TSA Firearm Guidelines

TSA guidelines don’t mention specific gun cases or locks when it comes to securing your guns for travel. TSA instead says you can use any brand or type of lock and hard-sided container to secure your firearm. That leaves a fair amount of room for interpretation, so use common sense. If your gun case can be pried open or the locks or lid can be broken easily, you need to upgrade to something tougher – like some of those tactical cases we mentioned above.

Accessing Your Firearms During Travel

First, never open your firearms while inside any airport, unless specifically requested by TSA or law enforcement inside the airport itself. You should be the only one who always retains the key or combination. No airport personnel of any kind should be able to open your gun case without you physically present – that means you should not use TSA-approved locks.

Accessories, Ammo, and More

Ammunition can be stored in the same locked, hard-sided container if it’s below .75 caliber or the cartridges in question are shotgun shells. However, you cannot store loose ammunition. All ammo must be packaged in a container designed to store ammunition. The cardboard box the ammo came in is perfectly acceptable, in this case.

Ammo cannot be stored in magazines unless the magazine fully encloses the ammunition. I’m not sure of any magazines that do this without an additional accessory like the Magpul magazine dust covers. However, that still might be allowed. I’d advise using a separate, purpose-built container locked inside the hard-sided container to be safe.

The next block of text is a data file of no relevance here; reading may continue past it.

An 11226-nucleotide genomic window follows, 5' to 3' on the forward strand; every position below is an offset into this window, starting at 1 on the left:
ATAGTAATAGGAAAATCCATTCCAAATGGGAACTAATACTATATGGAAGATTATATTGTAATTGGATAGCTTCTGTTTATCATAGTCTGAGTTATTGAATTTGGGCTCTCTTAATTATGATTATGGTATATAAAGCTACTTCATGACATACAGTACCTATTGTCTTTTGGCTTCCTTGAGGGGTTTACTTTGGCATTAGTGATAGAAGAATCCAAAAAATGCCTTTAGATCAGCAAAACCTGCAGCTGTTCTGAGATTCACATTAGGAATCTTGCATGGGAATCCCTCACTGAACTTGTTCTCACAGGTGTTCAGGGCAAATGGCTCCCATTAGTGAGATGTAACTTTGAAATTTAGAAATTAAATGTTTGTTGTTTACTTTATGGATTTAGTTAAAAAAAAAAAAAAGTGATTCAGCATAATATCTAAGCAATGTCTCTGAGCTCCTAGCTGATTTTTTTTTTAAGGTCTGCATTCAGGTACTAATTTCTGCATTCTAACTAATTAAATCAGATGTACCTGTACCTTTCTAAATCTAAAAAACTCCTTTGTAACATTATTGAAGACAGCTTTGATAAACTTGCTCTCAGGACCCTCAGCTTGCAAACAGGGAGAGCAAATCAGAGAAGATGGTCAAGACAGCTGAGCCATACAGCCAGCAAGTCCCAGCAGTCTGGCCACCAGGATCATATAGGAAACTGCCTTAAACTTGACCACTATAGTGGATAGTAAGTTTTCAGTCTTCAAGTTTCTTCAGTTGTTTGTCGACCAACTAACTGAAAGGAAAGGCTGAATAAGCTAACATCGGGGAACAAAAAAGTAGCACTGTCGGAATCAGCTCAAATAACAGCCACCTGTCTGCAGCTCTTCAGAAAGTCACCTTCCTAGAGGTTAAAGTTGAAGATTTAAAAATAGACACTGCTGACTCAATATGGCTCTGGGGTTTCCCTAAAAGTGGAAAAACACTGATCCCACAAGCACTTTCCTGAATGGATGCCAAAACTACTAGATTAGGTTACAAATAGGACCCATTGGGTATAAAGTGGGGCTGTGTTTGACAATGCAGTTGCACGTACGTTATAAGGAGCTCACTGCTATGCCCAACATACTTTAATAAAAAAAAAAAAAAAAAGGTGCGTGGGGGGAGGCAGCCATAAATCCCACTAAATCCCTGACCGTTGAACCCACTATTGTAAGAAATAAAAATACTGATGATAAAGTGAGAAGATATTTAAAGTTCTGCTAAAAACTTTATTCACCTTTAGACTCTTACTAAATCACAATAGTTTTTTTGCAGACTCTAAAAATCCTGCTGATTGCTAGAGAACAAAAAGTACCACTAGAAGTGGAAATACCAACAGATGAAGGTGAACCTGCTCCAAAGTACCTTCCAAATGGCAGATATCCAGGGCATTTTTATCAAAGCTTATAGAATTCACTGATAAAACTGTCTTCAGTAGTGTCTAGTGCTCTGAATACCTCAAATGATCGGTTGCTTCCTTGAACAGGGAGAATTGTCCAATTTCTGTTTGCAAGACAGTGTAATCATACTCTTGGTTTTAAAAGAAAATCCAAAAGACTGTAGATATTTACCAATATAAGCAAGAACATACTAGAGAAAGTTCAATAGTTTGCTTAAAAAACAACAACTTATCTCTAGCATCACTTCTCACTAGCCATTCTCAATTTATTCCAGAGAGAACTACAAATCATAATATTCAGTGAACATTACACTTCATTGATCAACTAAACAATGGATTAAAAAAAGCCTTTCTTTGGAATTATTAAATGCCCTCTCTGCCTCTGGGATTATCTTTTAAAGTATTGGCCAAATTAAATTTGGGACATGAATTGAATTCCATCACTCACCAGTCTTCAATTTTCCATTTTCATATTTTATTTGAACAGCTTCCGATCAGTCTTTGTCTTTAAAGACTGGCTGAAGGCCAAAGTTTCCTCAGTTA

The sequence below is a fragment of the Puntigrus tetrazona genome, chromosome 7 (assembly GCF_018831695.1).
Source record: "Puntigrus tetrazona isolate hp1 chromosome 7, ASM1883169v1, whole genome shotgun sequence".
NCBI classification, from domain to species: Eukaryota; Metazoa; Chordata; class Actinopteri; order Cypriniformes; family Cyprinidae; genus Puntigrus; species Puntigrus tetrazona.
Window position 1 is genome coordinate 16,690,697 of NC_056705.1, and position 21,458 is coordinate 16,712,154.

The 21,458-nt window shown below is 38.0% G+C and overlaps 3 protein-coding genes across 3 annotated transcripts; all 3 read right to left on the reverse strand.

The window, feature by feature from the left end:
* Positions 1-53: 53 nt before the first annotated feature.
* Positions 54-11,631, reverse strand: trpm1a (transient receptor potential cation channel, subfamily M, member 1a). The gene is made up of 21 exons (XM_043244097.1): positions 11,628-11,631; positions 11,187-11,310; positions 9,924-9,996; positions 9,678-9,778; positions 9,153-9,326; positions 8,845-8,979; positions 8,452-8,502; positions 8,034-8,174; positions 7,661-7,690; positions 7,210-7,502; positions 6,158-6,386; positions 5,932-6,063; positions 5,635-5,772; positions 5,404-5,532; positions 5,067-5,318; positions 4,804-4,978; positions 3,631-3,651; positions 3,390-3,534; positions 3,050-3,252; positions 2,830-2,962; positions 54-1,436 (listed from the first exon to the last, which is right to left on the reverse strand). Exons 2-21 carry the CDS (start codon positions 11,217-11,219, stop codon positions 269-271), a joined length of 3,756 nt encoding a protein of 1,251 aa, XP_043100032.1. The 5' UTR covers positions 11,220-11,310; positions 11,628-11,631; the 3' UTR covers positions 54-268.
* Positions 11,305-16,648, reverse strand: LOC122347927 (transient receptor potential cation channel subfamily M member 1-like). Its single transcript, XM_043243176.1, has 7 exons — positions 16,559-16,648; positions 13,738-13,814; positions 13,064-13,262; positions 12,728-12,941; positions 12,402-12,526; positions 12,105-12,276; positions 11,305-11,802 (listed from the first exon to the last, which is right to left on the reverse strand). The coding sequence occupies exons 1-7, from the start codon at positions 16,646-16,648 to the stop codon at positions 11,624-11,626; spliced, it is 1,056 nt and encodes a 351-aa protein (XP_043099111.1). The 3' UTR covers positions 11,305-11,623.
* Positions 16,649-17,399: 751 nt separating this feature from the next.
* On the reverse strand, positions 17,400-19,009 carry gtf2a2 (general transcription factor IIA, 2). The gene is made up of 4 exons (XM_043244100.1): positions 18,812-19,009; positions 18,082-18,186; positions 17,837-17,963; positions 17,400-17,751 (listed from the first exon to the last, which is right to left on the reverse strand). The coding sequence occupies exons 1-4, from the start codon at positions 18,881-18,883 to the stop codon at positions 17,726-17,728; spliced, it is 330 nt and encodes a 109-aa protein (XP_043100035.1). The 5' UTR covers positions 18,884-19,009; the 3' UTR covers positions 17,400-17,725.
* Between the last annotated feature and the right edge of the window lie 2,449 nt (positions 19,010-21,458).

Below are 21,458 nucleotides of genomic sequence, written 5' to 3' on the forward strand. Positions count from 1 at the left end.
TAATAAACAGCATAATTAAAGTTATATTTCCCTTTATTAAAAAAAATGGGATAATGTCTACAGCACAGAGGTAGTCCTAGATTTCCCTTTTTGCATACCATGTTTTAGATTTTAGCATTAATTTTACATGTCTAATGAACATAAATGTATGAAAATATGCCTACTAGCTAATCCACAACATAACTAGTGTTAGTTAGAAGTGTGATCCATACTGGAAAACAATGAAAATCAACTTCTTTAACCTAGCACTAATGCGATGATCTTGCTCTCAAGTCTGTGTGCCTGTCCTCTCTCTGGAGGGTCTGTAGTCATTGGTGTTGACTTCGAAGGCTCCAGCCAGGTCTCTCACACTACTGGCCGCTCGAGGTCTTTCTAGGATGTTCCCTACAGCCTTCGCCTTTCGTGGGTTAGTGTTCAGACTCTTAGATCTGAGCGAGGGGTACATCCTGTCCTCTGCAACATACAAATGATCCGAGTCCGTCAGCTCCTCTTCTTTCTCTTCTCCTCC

Magazines must be boxed separately or included in the hard-sided, locked case. You cannot carry on any individual parts and pieces. This includes mags, firing pins, receivers, pistol grips, or any other gun parts.

The only firearm accessory you may carry onboard an aircraft is an optic. Glass reflex sights, holographic sights, and scopes are easier to break then firearm parts. We recommend removing optics from your checked gun case if you want to ensure they don’t suffer damage from rough handling by crew.